Racial turmoil in Baltimore commanded the nation’s attention April 27-28.
“While we watch on the screen and read what is happening in Baltimore,” Southern Baptist Convention (SBC) President Ronnie Floyd said, “we need to pray for our pastors and churches in Baltimore as they rise up together, calling Baltimore to a better way to live personally and collectively.
“This better way is God’s way, the gospel way,” Floyd, pastor of Cross Church in northwest Arkansas, said. “In this critical hour in our nation, the greatest hope for Baltimore and for all of America is a mighty spiritual awakening.”
Rioting, looting and arson broke out in Baltimore after the funeral of Freddie Gray, a 25-year-old African American who died of a spinal injury while in police custody 15 days earlier.
Screen capture from CNN.com
The tumult reflects the various cultural crises America faces, from race relations to whether same-sex marriage will be legalized nationally. The Supreme Court hears arguments today on the latter issue, which also has garnered the prayers of countless Baptists and evangelicals. Internationally, rescue crews are searching for survivors in Nepal of an earthquake and aftershocks that have claimed at least 4,000 lives.
In Baltimore, dozens have been arrested and injured, including more than a dozen Baltimore police officers.
Frank S. Page, president of the SBC Executive Committee, in comments about the upheaval in Baltimore, called on Southern Baptists to pray for the city. “Specifically, I ask us to pray in earnest for the ministers of the gospel who are standing in harm’s way trying to provide spiritual leadership in a divided city.
“But let’s also pray for the Gray family in their grief as well as the police officers who were wounded by a lawless group who took advantage of the situation,” Page told Baptist Press. “Pray for peace in Baltimore and, yes, justice for all those who have broken the law. It is a very sad day.”
Baltimore was the host city for the SBC’s annual meeting and Crossover evangelistic emphasis in 2014 in which volunteer teams worked alongside Baptist church members in the inner city and across the metro area. Baltimore also is one of the key cities in the North American Mission Board’s cornerstone church planting strategy, Send North America. It is the hometown of missions pioneer Annie Armstrong, for whom the SBC’s Annie Armstrong Easter Offering for North American Missions is named.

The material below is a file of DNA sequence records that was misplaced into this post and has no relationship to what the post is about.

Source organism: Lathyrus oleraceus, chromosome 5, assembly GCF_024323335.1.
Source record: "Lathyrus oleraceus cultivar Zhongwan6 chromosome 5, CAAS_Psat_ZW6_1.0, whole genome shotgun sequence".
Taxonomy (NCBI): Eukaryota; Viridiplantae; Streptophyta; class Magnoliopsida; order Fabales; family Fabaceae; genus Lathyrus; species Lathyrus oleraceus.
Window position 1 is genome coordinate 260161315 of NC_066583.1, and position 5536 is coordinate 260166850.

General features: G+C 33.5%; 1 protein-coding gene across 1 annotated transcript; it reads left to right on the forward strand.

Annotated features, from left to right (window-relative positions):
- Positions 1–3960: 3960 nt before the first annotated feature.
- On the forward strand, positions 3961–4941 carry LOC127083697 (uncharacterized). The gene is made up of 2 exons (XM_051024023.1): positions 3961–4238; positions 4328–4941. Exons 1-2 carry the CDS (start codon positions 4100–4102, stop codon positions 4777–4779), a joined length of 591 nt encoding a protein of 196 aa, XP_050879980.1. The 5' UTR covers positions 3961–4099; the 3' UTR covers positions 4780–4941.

Russell Moore, president of the SBC’s Ethics & Religious Liberty Commission, called on churches to be agents of peace and reconciliation, in a statement issued to media April 27.
“There’s no question that Baltimore needs order and restraint of violence,” Moore said. “There’s no question that Baltimore needs investigation and justice in the untimely death of Freddie Gray. There’s no question that Baltimore suffers from poverty, racial injustice, family breakdown, illegal drugs, gang activity and a thousand other ailments. Government, civil society, law enforcement, and community organizations must confront all of these.
“But I would argue that the primary need Baltimore has is for the church,” said Moore, who convened a national summit of Southern Baptist leaders in March on the gospel and racial reconciliation.
“The witness of the church models for us that what we are told is normal isn’t normal at all,” Moore said, describing violence and hatred as “satanic, parasitic on a universe that God created for shalom.”
“When our consciences are formed, together, around the Lord’s table, serving one another, worshipping with one another, we are transformed to see the sort of universe God has in mind. We then work for justice and for peace, together.”
(EDITOR’S NOTE – Art Toalston is editor of Baptist Press, the news service of the Southern Baptist Convention.)